The cholesterol storage disorder Niemann-Pick type C (NPC) disease is caused by defects in either of two late endosomal/lysosomal proteins, NPC1 and NPC2. NPC2 is a 16-kDa soluble protein that binds cholesterol in a 1:1 stoichiometry and can transfer cholesterol between membranes by a mechanism that involves protein-membrane interactions. To examine the structural basis of NPC2 function in cholesterol trafficking, a series of point mutations were generated across the surface of the protein. Several NPC2 mutants exhibited deficient sterol transport properties in a set of fluorescence-based assays. Notably, these mutants were also unable to promote egress of accumulated intracellular cholesterol from npc2(-/-) fibroblasts. The mutations mapped to several regions on the protein surface, suggesting that NPC2 can bind to more than one membrane simultaneously. Indeed, we have previously demonstrated that WT NPC2 promotes vesicle-vesicle interactions. These interactions were abrogated, however, by mutations causing defective sterol transfer properties. Molecular modeling shows that NPC2 is highly plastic, with several intense positively charged regions across the surface that could interact favorably with negatively charged membrane phospholipids. The point mutations generated in this study caused changes in NPC2 surface charge distribution with minimal conformational changes. The plasticity, coupled with membrane flexibility, probably allows for multiple cholesterol transfer routes. Thus, we hypothesize that, in part, NPC2 rapidly traffics cholesterol between closely appositioned membranes within the multilamellar interior of late endosomal/lysosomal proteins, ultimately effecting cholesterol egress from this compartment.
View Article and Find Full Text PDF

Download full-text PDF

Source
http://dx.doi.org/10.1074/jbc.M115.667469DOI Listing
http://www.ncbi.nlm.nih.gov/pmc/articles/PMC4646368PMC
November 2015

Arginine residues on the opposite side of the active site stimulate the catalysis of ribosome depurination by ricin A chain by interacting with the P-protein stalk.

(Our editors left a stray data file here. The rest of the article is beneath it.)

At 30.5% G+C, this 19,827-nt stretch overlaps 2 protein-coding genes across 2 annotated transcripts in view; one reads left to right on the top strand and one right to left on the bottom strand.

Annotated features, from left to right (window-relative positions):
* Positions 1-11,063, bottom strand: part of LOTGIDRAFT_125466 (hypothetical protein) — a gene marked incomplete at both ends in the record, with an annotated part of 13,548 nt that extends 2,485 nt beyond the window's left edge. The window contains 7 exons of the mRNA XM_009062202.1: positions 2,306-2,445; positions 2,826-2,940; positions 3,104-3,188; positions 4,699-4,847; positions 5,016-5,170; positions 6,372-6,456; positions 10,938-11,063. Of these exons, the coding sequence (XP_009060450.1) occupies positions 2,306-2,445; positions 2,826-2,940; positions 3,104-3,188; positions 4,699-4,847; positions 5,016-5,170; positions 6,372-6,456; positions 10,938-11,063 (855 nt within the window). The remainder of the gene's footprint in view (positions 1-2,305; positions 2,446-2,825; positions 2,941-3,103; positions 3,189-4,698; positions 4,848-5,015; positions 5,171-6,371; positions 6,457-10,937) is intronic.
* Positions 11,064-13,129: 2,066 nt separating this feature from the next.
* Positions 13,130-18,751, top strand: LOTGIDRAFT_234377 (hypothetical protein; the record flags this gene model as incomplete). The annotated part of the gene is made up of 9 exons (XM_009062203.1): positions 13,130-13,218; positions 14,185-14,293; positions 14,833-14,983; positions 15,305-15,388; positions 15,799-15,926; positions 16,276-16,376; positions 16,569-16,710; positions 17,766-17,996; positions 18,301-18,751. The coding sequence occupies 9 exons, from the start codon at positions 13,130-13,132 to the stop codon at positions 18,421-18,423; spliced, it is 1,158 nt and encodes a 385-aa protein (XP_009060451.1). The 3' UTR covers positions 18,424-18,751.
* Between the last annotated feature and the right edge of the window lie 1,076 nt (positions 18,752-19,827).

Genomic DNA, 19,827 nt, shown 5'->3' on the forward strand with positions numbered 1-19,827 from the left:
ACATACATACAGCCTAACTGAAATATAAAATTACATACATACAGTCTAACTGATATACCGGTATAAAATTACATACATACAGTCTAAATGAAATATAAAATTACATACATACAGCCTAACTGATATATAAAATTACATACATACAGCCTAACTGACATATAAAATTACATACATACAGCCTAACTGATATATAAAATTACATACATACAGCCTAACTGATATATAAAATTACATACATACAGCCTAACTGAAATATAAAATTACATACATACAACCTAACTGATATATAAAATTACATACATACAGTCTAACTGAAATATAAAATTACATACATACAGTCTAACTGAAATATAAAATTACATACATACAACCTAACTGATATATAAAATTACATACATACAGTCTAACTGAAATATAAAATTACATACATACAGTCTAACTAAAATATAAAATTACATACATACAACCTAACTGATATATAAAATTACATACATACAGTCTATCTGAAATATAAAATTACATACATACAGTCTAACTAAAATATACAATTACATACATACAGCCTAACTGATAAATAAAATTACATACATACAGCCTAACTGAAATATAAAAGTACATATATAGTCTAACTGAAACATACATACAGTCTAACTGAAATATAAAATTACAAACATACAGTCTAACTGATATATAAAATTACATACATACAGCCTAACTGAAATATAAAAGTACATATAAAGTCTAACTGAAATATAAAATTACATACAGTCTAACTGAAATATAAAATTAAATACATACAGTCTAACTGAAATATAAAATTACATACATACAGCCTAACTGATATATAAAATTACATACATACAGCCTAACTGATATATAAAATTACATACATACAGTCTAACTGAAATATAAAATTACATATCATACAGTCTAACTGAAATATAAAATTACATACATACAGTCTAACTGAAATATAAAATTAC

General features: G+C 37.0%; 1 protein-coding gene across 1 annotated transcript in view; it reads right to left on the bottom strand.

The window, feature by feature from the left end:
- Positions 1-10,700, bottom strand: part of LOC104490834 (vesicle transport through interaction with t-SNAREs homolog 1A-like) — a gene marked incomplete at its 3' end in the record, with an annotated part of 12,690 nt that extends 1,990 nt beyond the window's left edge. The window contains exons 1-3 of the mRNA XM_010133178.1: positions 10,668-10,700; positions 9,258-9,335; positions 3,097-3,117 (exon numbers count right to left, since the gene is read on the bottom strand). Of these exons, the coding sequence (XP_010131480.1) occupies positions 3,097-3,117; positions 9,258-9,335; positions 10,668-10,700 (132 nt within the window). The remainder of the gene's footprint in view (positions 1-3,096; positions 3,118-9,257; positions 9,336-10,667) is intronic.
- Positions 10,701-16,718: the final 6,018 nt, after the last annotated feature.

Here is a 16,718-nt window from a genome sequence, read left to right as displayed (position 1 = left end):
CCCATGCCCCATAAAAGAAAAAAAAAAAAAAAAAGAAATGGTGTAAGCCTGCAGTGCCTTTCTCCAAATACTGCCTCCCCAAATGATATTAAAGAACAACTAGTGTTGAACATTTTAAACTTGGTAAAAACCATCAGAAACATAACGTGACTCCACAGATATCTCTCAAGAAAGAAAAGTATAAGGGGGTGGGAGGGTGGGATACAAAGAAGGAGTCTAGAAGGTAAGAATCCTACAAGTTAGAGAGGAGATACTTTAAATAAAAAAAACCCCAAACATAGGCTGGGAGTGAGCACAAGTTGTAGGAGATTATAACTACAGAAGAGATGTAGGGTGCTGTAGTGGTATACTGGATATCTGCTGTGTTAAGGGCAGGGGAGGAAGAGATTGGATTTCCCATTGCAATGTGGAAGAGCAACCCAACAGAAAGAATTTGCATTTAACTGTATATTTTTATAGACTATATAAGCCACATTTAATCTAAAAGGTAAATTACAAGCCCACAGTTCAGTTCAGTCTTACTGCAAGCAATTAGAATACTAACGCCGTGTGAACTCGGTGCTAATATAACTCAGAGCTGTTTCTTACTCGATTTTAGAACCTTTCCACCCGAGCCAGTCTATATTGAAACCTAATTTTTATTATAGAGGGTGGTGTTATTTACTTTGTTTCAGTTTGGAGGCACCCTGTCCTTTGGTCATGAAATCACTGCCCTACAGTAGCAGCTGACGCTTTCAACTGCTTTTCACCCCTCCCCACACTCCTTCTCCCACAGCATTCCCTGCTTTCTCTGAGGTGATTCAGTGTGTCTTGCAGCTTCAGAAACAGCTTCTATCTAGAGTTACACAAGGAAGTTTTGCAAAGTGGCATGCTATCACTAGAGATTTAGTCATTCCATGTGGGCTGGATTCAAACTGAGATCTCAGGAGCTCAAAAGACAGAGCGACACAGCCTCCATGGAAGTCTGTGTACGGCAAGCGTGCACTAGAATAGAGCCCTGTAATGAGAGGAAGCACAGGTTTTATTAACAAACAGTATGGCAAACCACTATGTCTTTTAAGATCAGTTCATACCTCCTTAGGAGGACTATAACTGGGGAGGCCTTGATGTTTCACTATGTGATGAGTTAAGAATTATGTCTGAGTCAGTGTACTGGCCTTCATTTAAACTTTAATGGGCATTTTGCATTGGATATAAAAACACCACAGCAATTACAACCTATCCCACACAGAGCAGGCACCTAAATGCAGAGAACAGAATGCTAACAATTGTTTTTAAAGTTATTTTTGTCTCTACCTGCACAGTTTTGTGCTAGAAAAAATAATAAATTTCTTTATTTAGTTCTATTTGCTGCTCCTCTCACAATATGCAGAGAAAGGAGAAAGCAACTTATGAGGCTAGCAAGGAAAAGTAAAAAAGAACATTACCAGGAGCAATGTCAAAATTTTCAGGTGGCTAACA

J Biol Chem 2013 Oct 3;288(42):30270-30284. Epub 2013 Sep 3.

From the Departments of Plant Biology and Pathology and. Electronic address:

Ricin inhibits protein synthesis by depurinating the α-sarcin/ricin loop (SRL). Ricin holotoxin does not inhibit translation unless the disulfide bond between the A (RTA) and B (RTB) subunits is reduced. Ricin holotoxin did not bind ribosomes or depurinate them but could depurinate free RNA. When RTA is separated from RTB, arginine residues located at the interface are exposed to the solvent. Because this positively charged region, but not the active site, is blocked by RTB, we mutated arginine residues at or near the interface of RTB to determine if they are critical for ribosome binding. These variants were structurally similar to wild type RTA but could not bind ribosomes. Their K(m) values and catalytic rates (k(cat)) for an SRL mimic RNA were similar to those of wild type, indicating that their activity was not altered. However, they showed an up to 5-fold increase in K(m) and up to 38-fold decrease in kcat toward ribosomes. These results suggest that the stalk binding stimulates the catalysis of ribosome depurination by RTA. The mutated arginines have side chains behind the active site cleft, indicating that the ribosome binding surface of RTA is on the opposite side of the surface that interacts with the SRL. We propose that stalk binding stimulates the catalysis of ribosome depurination by orienting the active site of RTA toward the SRL and thereby allows docking of the target adenine into the active site. This model may apply to the translation factors that interact with the stalk.
View Article and Find Full Text PDF

Download full-text PDF

Source
http://dx.doi.org/10.1074/jbc.M113.510966DOI Listing
http://www.ncbi.nlm.nih.gov/pmc/articles/PMC3798493PMC
October 2013

Neutral and weakly nonneutral sequence variants may define individuality.

Proc Natl Acad Sci U S A 2013 Aug 12;110(35):14255-60. Epub 2013 Aug 12.

Department of Biochemistry and Microbiology, Rutgers University, New Brunswick, NJ 08901, USA.